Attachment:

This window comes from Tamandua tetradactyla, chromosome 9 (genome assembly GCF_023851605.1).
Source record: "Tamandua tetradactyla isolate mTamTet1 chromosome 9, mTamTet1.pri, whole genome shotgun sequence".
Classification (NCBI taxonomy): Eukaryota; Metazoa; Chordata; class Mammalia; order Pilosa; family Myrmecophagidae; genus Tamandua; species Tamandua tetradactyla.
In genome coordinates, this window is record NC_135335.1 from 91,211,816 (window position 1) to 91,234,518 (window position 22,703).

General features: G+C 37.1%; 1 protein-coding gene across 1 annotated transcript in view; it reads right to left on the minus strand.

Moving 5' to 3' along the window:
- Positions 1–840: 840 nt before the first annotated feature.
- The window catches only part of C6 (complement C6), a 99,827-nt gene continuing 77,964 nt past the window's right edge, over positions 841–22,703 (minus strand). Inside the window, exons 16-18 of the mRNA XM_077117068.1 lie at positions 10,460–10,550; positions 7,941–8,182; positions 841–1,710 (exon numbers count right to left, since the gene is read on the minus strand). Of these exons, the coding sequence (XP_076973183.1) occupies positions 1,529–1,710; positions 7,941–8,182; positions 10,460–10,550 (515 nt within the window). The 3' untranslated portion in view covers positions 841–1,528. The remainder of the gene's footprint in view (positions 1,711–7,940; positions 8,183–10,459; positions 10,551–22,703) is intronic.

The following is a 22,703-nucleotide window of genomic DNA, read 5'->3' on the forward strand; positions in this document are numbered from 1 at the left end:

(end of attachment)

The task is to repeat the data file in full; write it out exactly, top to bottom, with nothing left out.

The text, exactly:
This window comes from Tamandua tetradactyla, chromosome 9 (genome assembly GCF_023851605.1).
Source record: "Tamandua tetradactyla isolate mTamTet1 chromosome 9, mTamTet1.pri, whole genome shotgun sequence".
Classification (NCBI taxonomy): Eukaryota; Metazoa; Chordata; class Mammalia; order Pilosa; family Myrmecophagidae; genus Tamandua; species Tamandua tetradactyla.
In genome coordinates, this window is record NC_135335.1 from 91,211,816 (window position 1) to 91,234,518 (window position 22,703).

General features: G+C 37.1%; 1 protein-coding gene across 1 annotated transcript in view; it reads right to left on the minus strand.

Moving 5' to 3' along the window:
- Positions 1–840: 840 nt before the first annotated feature.
- The window catches only part of C6 (complement C6), a 99,827-nt gene continuing 77,964 nt past the window's right edge, over positions 841–22,703 (minus strand). Inside the window, exons 16-18 of the mRNA XM_077117068.1 lie at positions 10,460–10,550; positions 7,941–8,182; positions 841–1,710 (exon numbers count right to left, since the gene is read on the minus strand). Of these exons, the coding sequence (XP_076973183.1) occupies positions 1,529–1,710; positions 7,941–8,182; positions 10,460–10,550 (515 nt within the window). The 3' untranslated portion in view covers positions 841–1,528. The remainder of the gene's footprint in view (positions 1,711–7,940; positions 8,183–10,459; positions 10,551–22,703) is intronic.

The following is a 22,703-nucleotide window of genomic DNA, read 5'->3' on the forward strand; positions in this document are numbered from 1 at the left end: